Islamic Tolerance Alert. “Darfuri refugees say they face apathy, silence from most of their fellow Muslims,” by Robert King for the Indianapolis Star:
FORT WAYNE, Ind. — They are devoted to Islam but increasingly skeptical of Muslims.
This is the strange paradox Darfuri refugees in Fort Wayne are facing: A fundamentalist government in Sudan turned on them, and the Muslim world has largely stood by silently.
Both internationally, and apparently also in the U.S.:
Here in Indiana, the Darfurians say, mosques and Muslim groups have offered little help. Abu Baker Suliman-Mahaht, 37, a recent Darfuri immigrant, says that when he needed money to pay for his wife’s doctor visits, a mosque turned him down. A local church
gave him the money.
Another Darfurian, Suliman A. Giddo, said groups such as the Islamic Society of North America, based in Plainfield, could have made a difference early in the conflict by calling on the Sudanese government to stop the killing. Instead, a delegation ISNA sent to Darfur in 2004 came back saying there was no sign of genocide.
The greatest irony for many Darfuri immigrants is who has helped: Jews and Christians.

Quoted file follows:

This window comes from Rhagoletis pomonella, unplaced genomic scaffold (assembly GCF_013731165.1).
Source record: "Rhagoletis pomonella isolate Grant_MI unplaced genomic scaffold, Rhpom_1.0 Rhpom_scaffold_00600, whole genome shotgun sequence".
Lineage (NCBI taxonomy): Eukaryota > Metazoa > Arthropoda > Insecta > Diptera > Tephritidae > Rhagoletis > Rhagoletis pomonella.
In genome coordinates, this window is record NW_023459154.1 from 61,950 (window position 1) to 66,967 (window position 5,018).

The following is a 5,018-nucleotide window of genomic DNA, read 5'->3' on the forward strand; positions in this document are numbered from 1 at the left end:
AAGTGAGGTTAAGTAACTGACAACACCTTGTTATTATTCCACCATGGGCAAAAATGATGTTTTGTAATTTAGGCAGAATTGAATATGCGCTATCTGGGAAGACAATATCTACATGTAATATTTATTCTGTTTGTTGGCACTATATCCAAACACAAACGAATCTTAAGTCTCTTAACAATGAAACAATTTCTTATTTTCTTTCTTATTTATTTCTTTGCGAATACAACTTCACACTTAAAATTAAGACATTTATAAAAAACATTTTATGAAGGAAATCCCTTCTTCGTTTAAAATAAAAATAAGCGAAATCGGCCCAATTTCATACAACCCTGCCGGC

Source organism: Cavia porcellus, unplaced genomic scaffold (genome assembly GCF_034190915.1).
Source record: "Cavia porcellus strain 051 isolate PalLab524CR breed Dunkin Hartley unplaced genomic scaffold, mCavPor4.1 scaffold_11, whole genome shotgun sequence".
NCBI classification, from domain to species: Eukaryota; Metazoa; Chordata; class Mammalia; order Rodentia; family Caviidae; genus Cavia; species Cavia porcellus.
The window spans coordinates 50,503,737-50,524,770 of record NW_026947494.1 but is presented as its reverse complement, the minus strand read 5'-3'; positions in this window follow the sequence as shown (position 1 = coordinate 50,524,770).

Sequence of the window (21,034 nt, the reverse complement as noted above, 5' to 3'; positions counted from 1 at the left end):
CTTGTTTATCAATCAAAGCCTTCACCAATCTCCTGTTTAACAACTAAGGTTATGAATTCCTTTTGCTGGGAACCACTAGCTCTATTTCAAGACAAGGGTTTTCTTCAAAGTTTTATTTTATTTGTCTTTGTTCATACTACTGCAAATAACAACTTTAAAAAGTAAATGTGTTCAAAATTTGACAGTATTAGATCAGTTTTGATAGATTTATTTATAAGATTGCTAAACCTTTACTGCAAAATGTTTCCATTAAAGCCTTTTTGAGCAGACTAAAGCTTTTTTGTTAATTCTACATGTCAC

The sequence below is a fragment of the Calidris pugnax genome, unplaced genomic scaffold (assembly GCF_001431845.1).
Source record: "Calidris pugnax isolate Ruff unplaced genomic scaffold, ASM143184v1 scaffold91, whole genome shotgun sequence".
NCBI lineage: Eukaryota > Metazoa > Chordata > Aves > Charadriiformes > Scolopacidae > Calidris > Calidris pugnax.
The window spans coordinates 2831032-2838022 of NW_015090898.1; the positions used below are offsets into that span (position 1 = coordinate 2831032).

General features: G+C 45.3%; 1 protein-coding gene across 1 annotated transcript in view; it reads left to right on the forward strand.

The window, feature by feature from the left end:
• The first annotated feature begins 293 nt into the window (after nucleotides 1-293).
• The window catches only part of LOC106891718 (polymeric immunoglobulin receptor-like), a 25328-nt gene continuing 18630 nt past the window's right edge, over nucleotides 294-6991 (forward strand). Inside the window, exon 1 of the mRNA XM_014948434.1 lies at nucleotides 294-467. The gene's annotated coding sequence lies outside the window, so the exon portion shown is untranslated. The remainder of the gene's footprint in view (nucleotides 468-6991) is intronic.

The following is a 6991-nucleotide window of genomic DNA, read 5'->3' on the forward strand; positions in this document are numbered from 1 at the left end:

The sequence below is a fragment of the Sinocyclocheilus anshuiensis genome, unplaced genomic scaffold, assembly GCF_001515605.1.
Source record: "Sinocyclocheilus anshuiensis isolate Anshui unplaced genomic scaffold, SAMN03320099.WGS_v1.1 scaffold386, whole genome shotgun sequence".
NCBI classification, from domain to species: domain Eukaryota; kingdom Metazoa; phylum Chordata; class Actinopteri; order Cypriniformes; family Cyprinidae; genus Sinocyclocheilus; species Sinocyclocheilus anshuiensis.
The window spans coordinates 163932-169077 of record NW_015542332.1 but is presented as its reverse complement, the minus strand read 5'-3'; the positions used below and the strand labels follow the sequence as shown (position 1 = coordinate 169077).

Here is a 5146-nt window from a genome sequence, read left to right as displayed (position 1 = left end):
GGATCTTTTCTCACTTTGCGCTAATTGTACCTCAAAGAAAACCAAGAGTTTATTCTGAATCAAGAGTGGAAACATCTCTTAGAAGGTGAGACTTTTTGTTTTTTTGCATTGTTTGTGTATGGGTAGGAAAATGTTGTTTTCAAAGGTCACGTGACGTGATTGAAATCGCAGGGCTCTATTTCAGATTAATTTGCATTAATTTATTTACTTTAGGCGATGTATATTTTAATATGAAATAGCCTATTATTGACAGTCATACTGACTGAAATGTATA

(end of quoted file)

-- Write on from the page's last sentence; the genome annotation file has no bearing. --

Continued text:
Giddo, 44, said the Sudanese schools he attended taught that Jews and Christians were the enemies.
“I was excited to find out that the thing that everybody has in his mind is completely wrong. We found that we are respected here,” said Giddo, co-founder and president of Darfur Peace & Development in Fort Wayne.
The Darfurians say Muslim apathy is due to racism and that Arab Muslims see black African Muslims as inferior. They also say Muslim governments don’t want to accuse another Islamic government of mass murder.
Remember that the next time you hear a da’wah pitch that casts Islam as being above and immune to the historical patterns of racism with which Europe and America (and just about everywhere but Antarctica) have struggled.
Local Muslim leaders agree that the Islamic world has done little to end the crisis in Darfur. But they say the situation is not about racism. They say the problem is systemic.
More convenient vaguery. (Are there “terrorists” in your “systemic” problem?)
“Now that we have built our mosques and our schools, we really need to build a social services infrastructure so that we can reach out to people that are poor and needy within our community,” said Shariq Siddiqui, executive director of the Muslim Alliance of Indiana.
ISNA joined the Save Darfur Coalition in December 2005, a year and a half after it formed. And Muneer Fareed, ISNA’s secretary general, calls the situation there a tragedy.
But Giddo and other Darfurians in Fort Wayne don’t understand what took so long. “If from day one all the Muslim communities, especially here in the United States, had stood
up and said, ‘We are Muslims, and we don’t want your Muslim country to kill your own Muslims,’ that may have made a lot of difference,” Giddo said.
“Instead, we the people of Darfur paid that price.”